Tuffy P came up with the idea of adding a canoe garden at the same time. Her idea was to find a very inexpensive canoe, put holes in the bottom, integrate it with the path as if the path were a rapids, fill it with soil, and plant a garden. We’ve never had a canoe garden before. However, a google search on canoe garden images shows us it has been done. To fit our garden path, a canoe no longer than 12 feet is the ticket. Now there are lots of old canoes advertised sites like kijiji, but most of them are either too expensive or too long. We’ve found a couple possibilities but for one reason or another we haven’t been able to nail down the transaction.
The canoe doesn’t even have to be sea worthy. It just has to look sharp (we don’t mind painting it up….or maybe even adding mosaics) and be able to hold soil….and be 12 feet max. I know that canoe is out there. It’s sitting out behind the shed or taking up room in the garage. I know there is someone out there thinking, “I wish I could get rid of this old canoe, but who would want it?” We do. We’re running out of time to get the canoe before the path goes in, and ideally the canoe garden will be integrated with the path. The only thing left to do is turn to you, gentle readers. Please email me if can help.
Since Rossi’s stroke, two significant things have changed. The first is he has to be underfoot at all times. Now we have to be so careful we don’t step on the little guy because he gets tangled up in our feet. The second change is an obsessive need to go through any door that opens. Now if we open a door we have to check for Rossi before closing. This morning I took the shot above just before hopping into my car on my way to work. Rossi saw me heading to my car and was trying to get himself tangled up in my feet one more time before I left. Beside Rossi is the garden that our friend Toni created when she stayed with us recently.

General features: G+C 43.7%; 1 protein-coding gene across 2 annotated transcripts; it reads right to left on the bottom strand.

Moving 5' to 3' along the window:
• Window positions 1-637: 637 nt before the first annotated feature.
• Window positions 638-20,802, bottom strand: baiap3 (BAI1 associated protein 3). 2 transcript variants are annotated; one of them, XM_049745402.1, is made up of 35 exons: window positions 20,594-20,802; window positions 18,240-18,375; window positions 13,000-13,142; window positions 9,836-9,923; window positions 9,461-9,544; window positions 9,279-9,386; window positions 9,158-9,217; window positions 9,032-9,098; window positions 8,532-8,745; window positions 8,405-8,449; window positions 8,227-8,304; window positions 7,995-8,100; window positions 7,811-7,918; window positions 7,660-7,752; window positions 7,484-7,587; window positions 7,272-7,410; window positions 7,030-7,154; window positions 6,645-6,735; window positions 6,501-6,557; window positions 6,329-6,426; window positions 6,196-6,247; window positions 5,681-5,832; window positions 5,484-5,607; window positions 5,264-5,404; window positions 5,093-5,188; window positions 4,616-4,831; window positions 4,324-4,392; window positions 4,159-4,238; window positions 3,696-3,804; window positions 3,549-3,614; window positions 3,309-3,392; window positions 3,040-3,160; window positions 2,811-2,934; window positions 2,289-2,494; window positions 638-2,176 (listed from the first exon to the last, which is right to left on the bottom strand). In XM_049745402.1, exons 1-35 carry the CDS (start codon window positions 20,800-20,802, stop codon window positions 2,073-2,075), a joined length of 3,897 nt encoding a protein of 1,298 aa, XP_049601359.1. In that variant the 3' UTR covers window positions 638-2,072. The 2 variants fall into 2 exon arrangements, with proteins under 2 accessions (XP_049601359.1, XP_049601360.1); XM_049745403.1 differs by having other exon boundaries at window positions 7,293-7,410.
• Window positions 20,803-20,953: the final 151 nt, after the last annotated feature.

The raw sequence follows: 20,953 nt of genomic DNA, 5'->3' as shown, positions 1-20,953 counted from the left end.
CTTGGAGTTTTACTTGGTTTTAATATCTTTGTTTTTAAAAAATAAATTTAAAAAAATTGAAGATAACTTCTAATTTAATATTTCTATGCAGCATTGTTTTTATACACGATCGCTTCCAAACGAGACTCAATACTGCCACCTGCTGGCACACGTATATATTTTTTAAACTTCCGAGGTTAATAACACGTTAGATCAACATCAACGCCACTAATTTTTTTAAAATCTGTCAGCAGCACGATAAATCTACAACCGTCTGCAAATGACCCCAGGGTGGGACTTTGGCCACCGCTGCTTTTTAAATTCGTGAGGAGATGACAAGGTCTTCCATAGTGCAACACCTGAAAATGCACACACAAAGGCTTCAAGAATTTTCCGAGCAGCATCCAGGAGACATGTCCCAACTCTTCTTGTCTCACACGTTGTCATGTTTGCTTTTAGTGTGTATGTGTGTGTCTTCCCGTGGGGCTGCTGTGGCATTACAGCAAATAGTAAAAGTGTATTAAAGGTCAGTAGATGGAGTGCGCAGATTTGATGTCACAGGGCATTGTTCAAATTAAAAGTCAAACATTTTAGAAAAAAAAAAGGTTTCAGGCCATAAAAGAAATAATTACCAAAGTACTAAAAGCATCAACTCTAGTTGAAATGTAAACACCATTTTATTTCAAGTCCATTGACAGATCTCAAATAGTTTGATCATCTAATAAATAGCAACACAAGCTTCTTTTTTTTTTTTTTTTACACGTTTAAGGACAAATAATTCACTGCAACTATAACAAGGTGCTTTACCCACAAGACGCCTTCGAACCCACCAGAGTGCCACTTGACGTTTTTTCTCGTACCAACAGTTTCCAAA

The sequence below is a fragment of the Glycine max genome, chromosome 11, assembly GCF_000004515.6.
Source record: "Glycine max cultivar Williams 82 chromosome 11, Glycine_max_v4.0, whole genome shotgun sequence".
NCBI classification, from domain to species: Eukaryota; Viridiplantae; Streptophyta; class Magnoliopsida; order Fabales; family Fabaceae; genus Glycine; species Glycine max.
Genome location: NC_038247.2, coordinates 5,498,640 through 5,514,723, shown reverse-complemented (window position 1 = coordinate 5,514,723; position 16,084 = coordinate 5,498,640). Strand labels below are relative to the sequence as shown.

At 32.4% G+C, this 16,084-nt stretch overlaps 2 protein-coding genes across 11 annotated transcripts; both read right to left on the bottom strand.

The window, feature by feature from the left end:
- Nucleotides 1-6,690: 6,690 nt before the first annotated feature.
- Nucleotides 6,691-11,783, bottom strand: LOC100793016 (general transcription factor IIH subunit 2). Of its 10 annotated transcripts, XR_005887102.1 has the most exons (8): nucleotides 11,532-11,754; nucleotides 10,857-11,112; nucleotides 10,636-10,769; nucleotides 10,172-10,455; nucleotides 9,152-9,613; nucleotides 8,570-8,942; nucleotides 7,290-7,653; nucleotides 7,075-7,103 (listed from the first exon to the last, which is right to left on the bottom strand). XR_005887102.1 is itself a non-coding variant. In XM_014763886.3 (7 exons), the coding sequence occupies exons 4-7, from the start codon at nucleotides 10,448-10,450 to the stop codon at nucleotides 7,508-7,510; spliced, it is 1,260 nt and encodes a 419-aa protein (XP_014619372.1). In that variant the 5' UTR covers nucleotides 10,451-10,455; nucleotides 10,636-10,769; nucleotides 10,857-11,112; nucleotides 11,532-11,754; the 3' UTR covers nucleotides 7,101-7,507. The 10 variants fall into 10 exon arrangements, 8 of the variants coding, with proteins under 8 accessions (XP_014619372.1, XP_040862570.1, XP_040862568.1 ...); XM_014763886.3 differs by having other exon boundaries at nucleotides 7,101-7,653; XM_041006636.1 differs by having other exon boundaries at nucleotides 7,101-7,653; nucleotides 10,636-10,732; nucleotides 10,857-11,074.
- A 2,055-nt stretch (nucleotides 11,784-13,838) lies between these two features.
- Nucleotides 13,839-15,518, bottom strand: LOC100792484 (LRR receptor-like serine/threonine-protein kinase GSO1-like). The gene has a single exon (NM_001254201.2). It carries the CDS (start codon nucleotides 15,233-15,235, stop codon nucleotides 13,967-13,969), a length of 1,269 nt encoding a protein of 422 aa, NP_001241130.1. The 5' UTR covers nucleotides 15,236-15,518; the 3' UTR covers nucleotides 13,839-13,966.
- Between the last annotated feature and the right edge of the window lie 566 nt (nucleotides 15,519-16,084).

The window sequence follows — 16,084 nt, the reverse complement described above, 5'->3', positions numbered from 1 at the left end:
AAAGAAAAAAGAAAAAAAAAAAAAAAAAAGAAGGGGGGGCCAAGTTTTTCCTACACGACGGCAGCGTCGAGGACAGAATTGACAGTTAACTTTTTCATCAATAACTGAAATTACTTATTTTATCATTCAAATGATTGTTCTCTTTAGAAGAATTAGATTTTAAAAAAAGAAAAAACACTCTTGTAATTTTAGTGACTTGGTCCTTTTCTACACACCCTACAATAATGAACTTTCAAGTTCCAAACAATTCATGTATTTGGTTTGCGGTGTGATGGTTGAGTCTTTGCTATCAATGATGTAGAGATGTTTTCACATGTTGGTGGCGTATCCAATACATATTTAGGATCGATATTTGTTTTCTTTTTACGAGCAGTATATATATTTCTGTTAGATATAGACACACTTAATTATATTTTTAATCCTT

I also took a shot of our front garden this morning. We now have three colours of irises blooming and many other flowers including plenty of allium. Peonies will bloom any day. I added a star shaped item to the clematis trellis, to the side. It’s a bit hard to see in the photo because of the barberry hedge behind, but you can see the clematis, which had run out of trellis, leaning on it.
The irises in our front garden come from my brother Salvelinas’ garden. They’re really beautiful this year, especially the purple ones.
The garden on the left in the photo above doesn’t look like it’s up to much yet but give it some time. I have several young tomato plants in there along with some herbs and some greens that will hopefully be ready before the tomatoes get big. I’ve also put in a few marigolds around the edges just because. Behind that garden, I made a little log bench. There’s a woodsy bit in behind with a path that goes around it, and I’ve now extended that path out to meet the tomato garden and the perennial garden behind it.
I’ve added more material to the lean-to, including an old antler and a broken ukulele and loads more sticks. There’s a honeysuckle starting to climb the shovel, and when it achieves that, I’m going to train it over to the lean-to.
There is a family of sparrows living in the bird house. In fact, it’s time for flight school. Everytime I look at the bird house there is a bird either on top of it, on the perch, jumping in the hole, or emerging from the hole. That is, unless I have a camera in my hand, which renders them invisible.